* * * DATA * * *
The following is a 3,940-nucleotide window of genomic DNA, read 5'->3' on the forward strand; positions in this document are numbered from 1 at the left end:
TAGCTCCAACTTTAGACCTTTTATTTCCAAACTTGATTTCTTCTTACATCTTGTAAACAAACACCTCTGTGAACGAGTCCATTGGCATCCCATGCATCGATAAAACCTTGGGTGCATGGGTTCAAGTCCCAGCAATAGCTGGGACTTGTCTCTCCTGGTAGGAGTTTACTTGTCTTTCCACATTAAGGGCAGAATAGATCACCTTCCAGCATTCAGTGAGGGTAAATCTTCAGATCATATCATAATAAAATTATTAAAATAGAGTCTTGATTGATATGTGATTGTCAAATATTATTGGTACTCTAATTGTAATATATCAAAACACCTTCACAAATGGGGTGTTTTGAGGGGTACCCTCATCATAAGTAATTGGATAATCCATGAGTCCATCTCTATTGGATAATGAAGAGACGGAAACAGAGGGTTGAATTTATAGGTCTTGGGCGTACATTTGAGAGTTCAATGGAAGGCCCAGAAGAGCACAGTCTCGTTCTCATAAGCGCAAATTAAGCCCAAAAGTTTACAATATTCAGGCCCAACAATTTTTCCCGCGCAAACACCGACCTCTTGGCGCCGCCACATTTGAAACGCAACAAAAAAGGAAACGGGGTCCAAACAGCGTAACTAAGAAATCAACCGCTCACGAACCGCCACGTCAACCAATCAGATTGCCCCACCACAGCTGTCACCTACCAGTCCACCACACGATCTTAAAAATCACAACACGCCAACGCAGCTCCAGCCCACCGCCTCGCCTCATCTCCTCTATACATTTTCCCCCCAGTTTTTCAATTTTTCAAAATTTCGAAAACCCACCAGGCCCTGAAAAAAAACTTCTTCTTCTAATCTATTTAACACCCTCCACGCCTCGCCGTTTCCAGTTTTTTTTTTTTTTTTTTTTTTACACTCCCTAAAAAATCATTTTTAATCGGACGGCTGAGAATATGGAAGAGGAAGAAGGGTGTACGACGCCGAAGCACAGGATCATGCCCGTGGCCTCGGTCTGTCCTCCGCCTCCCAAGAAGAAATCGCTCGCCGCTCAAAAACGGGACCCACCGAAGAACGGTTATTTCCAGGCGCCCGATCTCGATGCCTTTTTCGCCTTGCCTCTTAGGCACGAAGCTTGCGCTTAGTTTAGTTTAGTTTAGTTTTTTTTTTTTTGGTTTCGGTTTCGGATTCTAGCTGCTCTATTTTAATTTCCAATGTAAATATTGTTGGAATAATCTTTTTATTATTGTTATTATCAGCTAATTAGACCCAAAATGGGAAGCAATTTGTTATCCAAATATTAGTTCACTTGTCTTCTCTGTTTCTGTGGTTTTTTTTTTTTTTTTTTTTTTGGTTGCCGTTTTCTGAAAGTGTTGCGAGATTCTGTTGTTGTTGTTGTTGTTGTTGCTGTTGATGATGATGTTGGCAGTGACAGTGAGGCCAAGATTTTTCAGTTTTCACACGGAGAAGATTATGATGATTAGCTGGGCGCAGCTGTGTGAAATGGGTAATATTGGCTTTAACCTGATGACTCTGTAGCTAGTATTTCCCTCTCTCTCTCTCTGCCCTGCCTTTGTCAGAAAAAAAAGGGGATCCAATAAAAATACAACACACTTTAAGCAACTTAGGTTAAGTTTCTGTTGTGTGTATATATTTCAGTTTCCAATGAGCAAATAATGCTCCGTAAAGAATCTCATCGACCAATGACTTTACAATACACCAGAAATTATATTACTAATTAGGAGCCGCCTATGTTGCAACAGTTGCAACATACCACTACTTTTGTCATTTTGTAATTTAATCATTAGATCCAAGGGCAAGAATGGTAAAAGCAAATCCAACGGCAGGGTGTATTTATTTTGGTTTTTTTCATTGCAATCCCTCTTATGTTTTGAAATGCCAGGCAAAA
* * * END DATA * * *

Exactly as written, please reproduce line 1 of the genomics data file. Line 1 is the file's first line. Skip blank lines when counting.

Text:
The following is a 3,940-nucleotide window of genomic DNA, read 5'->3' on the forward strand; positions in this document are numbered from 1 at the left end: